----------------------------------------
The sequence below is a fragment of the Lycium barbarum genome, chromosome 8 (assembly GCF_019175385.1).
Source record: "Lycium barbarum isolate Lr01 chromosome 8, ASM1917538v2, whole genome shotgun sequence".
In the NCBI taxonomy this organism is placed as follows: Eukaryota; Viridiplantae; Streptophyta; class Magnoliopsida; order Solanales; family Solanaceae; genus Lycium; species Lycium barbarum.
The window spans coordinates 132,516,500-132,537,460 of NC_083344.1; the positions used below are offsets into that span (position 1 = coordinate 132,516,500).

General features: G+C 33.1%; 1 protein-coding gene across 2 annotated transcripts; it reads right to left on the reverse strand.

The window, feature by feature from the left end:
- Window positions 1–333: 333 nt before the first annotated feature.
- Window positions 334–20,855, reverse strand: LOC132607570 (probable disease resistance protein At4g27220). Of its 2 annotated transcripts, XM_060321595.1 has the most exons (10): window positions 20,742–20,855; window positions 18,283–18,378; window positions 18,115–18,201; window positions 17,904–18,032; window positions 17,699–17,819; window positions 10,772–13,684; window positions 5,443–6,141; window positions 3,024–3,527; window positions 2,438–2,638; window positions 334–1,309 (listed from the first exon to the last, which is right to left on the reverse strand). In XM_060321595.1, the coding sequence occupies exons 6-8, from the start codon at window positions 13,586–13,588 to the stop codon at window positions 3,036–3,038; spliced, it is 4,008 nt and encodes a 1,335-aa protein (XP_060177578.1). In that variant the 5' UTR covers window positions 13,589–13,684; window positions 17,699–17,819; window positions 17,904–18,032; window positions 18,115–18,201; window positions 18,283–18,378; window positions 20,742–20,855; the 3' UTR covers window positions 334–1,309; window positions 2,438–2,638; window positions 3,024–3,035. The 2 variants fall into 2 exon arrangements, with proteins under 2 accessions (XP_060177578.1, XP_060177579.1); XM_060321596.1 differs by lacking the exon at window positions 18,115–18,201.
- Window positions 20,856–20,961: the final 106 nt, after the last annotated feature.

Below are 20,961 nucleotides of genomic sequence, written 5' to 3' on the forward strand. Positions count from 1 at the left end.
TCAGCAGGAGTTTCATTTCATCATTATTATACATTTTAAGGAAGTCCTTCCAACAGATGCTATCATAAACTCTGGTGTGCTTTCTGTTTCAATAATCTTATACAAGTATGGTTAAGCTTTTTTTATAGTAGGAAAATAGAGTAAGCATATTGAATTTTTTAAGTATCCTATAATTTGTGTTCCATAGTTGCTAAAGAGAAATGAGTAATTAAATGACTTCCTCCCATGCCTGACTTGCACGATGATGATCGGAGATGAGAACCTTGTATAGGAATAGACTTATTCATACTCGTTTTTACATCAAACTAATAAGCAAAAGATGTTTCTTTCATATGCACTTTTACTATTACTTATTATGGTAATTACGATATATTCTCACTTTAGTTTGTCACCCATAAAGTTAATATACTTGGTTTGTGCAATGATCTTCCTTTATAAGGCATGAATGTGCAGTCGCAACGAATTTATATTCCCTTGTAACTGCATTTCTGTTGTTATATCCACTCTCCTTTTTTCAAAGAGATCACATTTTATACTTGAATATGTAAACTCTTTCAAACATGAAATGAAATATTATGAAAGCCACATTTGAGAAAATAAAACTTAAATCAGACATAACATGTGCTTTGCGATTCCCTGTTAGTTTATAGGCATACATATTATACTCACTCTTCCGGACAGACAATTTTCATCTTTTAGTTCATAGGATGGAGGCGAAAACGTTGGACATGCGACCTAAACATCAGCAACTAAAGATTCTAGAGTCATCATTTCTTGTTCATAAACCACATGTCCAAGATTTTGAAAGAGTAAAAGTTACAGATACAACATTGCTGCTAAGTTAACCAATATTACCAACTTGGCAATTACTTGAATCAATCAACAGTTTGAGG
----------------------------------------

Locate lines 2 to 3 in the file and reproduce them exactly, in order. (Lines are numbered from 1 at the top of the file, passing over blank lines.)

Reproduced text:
Source record: "Lycium barbarum isolate Lr01 chromosome 8, ASM1917538v2, whole genome shotgun sequence".
In the NCBI taxonomy this organism is placed as follows: Eukaryota; Viridiplantae; Streptophyta; class Magnoliopsida; order Solanales; family Solanaceae; genus Lycium; species Lycium barbarum.